• The amplification bias can be, for example, from about 1-fold to about 250-fold, from about 2-fold to about 250-fold, from about 3-fold to about 250-fold, from about 4-fold to about 250-fold, from about 5-fold to about 250-fold, from about 6-fold to about 250-fold, from about 7-fold to about 250-fold, from about 8-fold to about 250-fold, from about 9-fold to about 250-fold, from about 10-fold to about 250-fold, from about 11-fold to about 250-fold, from about 12-fold to about 250-fold, from about 14-fold to about 250-fold, from about 16-fold to about 250-fold, from about 20-fold to about 250-fold, from about 24-fold to about 250-fold, from about 30-fold to about 250-fold, from about 35-fold to about 250-fold, from about 40-fold to about 250-fold, from about 50-fold to about 250-fold, from about 60-fold to about 250-fold, from about 70-fold to about 250-fold, from about 80-fold to about 250-fold, from about 90-fold to about 250-fold, from about 100-fold to about 250-fold, from about 150-fold to about 250-fold, or from about 200-fold to about 250-fold.
  • The amplification bias can be, for example, from about 1-fold to about 200-fold, from about 2-fold to about 200-fold, from about 3-fold to about 200-fold, from about 4-fold to about 200-fold, from about 5-fold to about 200-fold, from about 6-fold to about 200-fold, from about 7-fold to about 200-fold, from about 8-fold to about 200-fold, from about 9-fold to about 200-fold, from about 10-fold to about 200-fold, from about 11-fold to about 200-fold, from about 12-fold to about 200-fold, from about 14-fold to about 200-fold, from about 16-fold to about 200-fold, from about 20-fold to about 200-fold, from about 24-fold to about 200-fold, from about 30-fold to about 200-fold, from about 35-fold to about 200-fold, from about 40-fold to about 200-fold, from about 50-fold to about 200-fold, from about 60-fold to about 200-fold, from about 70-fold to about 200-fold, from about 80-fold to about 200-fold, from about 90-fold to about 200-fold, from about 100-fold to about 200-fold, or from about 150-fold to about 200-fold.
  • The amplification bias can be, for example, from about 1-fold to about 150-fold, from about 2-fold to about 150-fold, from about 3-fold to about 150-fold, from about 4-fold to about 1S0-fold, from about 5-fold to about 150-fold, from about 6-fold to about 150-fold, from about 7-fold to about 150-fold, from about 8-fold to about 150-fold, from about 9-fold to about 150-fold, from about 10-fold to about 150-fold, from about 11-fold to about 150-fold, from about 12-fold to about 150-fold, from about 14-fold to about 150-fold, from about 16-fold to about 150-fold, from about 20-fold to about 150-fold, from about 24-fold to about 150-fold, from about 30-fold to about 150-fold, from about 35-fold to about 150-fold, from about 40-fold to about 150-fold, from about 50-fold to about 150-fold, from about 60-fold to about 150-fold, from about 70-fold to about ISO-fold, from about 80-fold to about 150-fold, from about 90-fold to about 150-fold, or from about 100-fold to about 150-fold.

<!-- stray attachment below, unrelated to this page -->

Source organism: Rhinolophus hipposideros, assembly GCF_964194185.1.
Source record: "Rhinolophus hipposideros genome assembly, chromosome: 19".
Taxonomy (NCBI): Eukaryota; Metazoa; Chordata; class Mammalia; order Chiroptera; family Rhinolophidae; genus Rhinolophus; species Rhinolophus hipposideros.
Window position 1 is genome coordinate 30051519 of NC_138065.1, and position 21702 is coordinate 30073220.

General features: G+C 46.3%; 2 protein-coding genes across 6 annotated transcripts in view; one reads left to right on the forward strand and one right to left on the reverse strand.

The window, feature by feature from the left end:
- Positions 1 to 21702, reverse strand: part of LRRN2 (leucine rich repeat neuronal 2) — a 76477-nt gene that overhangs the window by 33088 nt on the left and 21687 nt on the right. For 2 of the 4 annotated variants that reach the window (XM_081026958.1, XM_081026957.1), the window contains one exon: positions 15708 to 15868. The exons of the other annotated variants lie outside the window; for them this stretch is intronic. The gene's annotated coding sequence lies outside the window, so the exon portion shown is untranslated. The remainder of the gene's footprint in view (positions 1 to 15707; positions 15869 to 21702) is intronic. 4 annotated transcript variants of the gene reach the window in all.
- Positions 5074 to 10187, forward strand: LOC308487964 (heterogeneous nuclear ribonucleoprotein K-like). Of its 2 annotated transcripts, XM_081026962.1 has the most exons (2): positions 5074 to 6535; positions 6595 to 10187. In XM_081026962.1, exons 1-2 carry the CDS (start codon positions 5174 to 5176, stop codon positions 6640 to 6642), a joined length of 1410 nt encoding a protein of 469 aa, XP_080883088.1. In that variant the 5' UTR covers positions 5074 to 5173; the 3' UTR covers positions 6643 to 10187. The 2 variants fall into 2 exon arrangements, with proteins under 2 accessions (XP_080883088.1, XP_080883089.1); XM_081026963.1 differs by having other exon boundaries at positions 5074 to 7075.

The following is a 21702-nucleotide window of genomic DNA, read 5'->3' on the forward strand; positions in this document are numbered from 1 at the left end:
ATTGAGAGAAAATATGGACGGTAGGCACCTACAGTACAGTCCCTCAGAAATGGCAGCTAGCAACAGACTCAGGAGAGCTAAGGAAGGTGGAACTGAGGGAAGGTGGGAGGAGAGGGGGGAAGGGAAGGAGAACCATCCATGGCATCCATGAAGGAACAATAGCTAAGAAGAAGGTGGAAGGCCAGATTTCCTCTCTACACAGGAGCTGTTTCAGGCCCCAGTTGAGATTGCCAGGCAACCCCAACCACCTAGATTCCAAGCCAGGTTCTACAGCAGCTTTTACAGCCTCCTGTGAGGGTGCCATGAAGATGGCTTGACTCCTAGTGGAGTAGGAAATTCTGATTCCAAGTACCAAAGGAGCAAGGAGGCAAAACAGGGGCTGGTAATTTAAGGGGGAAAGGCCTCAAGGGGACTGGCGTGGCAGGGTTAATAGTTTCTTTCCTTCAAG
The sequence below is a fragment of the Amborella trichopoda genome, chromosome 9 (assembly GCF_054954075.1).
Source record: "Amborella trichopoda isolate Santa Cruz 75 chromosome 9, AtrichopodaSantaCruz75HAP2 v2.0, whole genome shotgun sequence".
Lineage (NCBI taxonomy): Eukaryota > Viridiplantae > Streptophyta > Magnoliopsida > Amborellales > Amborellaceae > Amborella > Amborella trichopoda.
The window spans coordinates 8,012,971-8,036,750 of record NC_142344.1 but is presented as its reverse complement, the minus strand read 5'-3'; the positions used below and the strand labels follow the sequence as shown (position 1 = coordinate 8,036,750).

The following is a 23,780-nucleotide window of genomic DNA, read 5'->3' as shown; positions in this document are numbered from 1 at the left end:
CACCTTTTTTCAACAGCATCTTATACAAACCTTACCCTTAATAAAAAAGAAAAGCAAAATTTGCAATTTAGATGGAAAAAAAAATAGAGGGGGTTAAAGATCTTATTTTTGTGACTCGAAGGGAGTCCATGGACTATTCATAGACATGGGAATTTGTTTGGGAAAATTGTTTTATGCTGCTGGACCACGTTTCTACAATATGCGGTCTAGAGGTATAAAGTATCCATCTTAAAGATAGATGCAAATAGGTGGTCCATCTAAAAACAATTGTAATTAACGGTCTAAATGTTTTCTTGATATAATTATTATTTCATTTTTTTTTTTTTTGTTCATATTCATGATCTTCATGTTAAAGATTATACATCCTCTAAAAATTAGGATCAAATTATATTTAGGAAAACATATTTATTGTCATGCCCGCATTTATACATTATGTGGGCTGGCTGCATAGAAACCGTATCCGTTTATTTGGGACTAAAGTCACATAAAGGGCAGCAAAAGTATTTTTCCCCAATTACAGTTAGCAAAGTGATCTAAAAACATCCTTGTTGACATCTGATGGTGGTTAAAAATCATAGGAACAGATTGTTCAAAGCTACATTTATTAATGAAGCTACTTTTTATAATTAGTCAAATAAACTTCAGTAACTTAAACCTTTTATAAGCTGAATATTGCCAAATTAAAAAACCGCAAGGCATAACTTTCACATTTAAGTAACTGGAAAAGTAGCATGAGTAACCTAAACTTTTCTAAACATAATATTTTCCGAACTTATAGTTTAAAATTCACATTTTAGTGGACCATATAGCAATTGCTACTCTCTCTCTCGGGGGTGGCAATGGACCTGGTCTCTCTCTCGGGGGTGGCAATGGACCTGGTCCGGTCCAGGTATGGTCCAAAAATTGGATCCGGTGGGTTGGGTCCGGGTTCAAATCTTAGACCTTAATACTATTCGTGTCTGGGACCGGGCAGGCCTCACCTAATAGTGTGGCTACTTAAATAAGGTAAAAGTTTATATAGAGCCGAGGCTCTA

• The amplification bias can be, for example, from about 1-fold to about 100-fold, from about 2-fold to about 100-fold, from about 3-fold to about 100-fold, from about 4-fold to about 100-fold, from about 5-fold to about 100-fold, from about 6-fold to about 100-fold, from about 7-fold to about 100-fold, from about 8-fold to about 100-fold, from about 9-fold to about 100-fold, from about 10-fold to about 100-fold, from about 11-fold to about 100-fold, from about 12-fold to about 100-fold, from about 14-fold to about 100-fold, from about 16-fold to about 100-fold, from about 20-fold to about 100-fold, from about 24-fold to about 100-fold, from about 30-fold to about 100-fold, from about 35-fold to about 100-fold, from about 40-fold to about 100-fold, from about 50-fold to about 100-fold, from about 60-fold to about 100-fold, from about 70-fold to about 100-fold, from about 80-fold to about 100-fold, or from about 90-fold to about 100-fold.
  • The amplification bias can be, for example, from about 1-fold to about 90-fold, from about 2-fold to about 90-fold, from about 3-fold to about 90-fold, from about 4-fold to about 90-fold, from about 5-fold to about 90-fold, from about 6-fold to about 90-fold, from about 7-fold to about 90-fold, from about 8-fold to about 90-fold, from about 9-fold to about 90-fold, from about 10-fold to about 90-fold, from about 11-fold to about 90-fold, from about 12-fold to about 90-fold, from about 14-fold to about 90-fold, from about 16-fold to about 90-fold, from about 20-fold to about 90-fold, from about 24-fold to about 90-fold, from about 30-fold to about 90-fold, from about 35-fold to about 90-fold, from about 40-fold to about 90-fold, from about 50-fold to about 90-fold, from about 60-fold to about 90-fold, from about 70-fold to about 90-fold, or from about 80-fold to about 90-fold.